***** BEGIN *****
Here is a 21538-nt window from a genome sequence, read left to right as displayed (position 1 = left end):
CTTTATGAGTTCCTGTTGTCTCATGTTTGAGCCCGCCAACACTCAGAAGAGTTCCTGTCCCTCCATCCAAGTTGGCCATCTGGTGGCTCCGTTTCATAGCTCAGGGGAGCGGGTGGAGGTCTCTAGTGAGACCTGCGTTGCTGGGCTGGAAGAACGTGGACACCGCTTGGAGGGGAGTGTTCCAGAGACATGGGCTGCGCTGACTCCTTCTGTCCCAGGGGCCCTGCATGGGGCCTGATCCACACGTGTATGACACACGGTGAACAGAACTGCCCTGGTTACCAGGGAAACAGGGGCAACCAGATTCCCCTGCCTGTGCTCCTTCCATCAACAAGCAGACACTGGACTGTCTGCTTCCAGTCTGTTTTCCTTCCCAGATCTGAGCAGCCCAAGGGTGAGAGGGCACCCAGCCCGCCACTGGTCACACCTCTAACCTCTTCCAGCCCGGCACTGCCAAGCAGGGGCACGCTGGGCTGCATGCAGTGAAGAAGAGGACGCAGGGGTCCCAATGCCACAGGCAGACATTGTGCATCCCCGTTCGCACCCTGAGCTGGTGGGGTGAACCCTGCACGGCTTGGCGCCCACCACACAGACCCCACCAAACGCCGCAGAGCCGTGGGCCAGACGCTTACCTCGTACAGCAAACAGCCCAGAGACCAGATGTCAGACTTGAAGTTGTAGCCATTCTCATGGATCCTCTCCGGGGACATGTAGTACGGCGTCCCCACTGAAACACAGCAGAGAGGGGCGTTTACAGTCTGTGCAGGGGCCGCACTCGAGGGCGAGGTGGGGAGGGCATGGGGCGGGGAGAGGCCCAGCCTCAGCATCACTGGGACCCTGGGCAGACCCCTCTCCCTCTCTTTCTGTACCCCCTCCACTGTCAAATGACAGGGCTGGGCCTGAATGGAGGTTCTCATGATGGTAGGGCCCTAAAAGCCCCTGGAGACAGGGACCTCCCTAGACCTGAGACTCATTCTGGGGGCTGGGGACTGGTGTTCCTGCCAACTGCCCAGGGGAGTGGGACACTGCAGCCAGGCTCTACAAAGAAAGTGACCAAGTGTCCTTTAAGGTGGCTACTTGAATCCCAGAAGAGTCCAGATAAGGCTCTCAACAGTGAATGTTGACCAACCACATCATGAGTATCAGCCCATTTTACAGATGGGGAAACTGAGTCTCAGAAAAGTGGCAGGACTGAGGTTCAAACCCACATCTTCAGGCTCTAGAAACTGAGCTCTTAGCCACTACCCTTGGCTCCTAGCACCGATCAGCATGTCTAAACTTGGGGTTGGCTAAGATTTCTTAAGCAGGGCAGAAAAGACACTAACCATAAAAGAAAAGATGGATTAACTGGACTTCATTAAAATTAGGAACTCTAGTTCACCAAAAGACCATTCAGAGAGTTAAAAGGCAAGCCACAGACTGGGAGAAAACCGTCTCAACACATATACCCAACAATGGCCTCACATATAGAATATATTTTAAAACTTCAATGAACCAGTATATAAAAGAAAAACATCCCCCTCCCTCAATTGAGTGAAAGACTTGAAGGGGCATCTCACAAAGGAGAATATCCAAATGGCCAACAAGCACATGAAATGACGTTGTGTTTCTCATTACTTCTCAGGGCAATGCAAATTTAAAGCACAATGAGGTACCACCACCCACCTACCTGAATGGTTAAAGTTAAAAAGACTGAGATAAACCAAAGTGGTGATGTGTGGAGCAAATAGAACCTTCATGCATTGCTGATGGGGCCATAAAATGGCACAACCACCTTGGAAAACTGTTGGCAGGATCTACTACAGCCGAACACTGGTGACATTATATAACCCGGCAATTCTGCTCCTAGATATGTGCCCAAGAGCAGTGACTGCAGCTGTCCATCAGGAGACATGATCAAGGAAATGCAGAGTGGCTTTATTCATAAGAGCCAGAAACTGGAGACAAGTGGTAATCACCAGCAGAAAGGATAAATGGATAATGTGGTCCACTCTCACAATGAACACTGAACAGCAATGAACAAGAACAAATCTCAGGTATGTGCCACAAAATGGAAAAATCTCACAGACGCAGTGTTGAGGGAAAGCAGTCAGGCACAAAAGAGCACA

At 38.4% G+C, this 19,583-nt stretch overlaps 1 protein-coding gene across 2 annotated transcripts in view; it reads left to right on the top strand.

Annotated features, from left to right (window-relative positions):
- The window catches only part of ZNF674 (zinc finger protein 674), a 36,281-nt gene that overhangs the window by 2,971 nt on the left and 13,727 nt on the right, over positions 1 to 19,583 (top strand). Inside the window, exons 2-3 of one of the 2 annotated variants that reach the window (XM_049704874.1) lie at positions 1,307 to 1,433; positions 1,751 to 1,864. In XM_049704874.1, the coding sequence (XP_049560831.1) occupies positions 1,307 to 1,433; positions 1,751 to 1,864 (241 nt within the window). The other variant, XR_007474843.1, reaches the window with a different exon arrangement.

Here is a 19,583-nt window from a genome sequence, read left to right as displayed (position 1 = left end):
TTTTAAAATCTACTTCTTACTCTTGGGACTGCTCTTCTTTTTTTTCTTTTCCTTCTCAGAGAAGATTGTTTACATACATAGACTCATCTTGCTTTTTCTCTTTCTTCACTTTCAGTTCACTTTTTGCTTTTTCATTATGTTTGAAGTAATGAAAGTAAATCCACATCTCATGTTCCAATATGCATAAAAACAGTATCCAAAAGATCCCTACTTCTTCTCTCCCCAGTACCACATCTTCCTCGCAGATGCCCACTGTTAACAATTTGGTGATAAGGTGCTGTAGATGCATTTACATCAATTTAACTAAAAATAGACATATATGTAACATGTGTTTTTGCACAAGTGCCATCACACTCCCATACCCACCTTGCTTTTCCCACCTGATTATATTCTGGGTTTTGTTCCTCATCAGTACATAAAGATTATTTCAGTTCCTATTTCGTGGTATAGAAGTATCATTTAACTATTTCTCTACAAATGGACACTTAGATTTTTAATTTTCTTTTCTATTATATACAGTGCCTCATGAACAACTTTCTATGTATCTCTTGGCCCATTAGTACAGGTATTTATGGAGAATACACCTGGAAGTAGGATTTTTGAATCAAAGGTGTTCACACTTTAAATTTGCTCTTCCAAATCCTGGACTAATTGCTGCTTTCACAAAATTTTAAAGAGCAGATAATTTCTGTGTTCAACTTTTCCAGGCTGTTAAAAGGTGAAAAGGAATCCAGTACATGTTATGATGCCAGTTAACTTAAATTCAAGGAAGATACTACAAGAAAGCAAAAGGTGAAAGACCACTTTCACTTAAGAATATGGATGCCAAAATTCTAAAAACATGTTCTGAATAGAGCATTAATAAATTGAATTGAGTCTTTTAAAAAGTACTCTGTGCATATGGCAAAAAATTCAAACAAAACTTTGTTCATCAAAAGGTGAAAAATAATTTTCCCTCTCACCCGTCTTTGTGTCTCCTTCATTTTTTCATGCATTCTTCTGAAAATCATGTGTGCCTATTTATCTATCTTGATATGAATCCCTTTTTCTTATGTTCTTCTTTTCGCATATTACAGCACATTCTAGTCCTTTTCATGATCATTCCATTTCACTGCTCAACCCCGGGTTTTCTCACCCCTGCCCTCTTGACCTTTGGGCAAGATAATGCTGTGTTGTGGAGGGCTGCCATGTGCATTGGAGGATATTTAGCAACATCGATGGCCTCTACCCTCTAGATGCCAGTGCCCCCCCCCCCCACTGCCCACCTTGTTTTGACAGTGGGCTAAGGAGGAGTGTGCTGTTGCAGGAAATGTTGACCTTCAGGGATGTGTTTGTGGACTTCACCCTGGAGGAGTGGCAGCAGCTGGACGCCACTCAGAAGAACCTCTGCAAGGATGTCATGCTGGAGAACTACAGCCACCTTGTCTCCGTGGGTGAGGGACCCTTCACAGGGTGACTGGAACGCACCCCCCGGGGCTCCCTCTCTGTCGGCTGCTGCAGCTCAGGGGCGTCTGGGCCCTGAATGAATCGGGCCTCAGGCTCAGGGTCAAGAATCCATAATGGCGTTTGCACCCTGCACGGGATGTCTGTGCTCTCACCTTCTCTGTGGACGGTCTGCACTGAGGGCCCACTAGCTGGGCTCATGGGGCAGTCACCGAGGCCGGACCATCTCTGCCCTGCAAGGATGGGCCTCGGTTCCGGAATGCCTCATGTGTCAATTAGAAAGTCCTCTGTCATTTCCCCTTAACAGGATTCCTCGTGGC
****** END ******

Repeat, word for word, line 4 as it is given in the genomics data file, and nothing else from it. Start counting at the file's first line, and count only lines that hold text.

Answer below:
Annotated features, from left to right (window-relative positions):